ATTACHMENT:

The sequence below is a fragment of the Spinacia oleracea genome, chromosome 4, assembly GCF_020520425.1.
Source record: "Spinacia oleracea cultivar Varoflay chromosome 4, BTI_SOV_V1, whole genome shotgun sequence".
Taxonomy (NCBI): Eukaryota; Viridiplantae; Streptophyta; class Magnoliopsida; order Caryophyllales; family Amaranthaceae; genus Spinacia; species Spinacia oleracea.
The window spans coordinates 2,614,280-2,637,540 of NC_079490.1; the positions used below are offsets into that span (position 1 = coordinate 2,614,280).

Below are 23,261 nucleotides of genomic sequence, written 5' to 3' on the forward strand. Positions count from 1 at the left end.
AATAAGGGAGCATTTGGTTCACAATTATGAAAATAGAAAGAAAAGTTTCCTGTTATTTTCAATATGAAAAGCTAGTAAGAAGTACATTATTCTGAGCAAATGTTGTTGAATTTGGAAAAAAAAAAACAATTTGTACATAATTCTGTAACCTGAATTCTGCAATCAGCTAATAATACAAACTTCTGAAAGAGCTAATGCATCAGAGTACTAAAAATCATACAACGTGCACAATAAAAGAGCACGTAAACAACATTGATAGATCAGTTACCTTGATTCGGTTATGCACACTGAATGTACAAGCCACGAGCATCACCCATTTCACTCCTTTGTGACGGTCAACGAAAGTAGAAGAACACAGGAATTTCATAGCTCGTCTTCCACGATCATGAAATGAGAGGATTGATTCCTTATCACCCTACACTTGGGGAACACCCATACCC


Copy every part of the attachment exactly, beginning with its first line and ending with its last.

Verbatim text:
The sequence below is a fragment of the Spinacia oleracea genome, chromosome 4, assembly GCF_020520425.1.
Source record: "Spinacia oleracea cultivar Varoflay chromosome 4, BTI_SOV_V1, whole genome shotgun sequence".
Taxonomy (NCBI): Eukaryota; Viridiplantae; Streptophyta; class Magnoliopsida; order Caryophyllales; family Amaranthaceae; genus Spinacia; species Spinacia oleracea.
The window spans coordinates 2,614,280-2,637,540 of NC_079490.1; the positions used below are offsets into that span (position 1 = coordinate 2,614,280).

Below are 23,261 nucleotides of genomic sequence, written 5' to 3' on the forward strand. Positions count from 1 at the left end.
AATAAGGGAGCATTTGGTTCACAATTATGAAAATAGAAAGAAAAGTTTCCTGTTATTTTCAATATGAAAAGCTAGTAAGAAGTACATTATTCTGAGCAAATGTTGTTGAATTTGGAAAAAAAAAAACAATTTGTACATAATTCTGTAACCTGAATTCTGCAATCAGCTAATAATACAAACTTCTGAAAGAGCTAATGCATCAGAGTACTAAAAATCATACAACGTGCACAATAAAAGAGCACGTAAACAACATTGATAGATCAGTTACCTTGATTCGGTTATGCACACTGAATGTACAAGCCACGAGCATCACCCATTTCACTCCTTTGTGACGGTCAACGAAAGTAGAAGAACACAGGAATTTCATAGCTCGTCTTCCACGATCATGAAATGAGAGGATTGATTCCTTATCACCCTACACTTGGGGAACACCCATACCC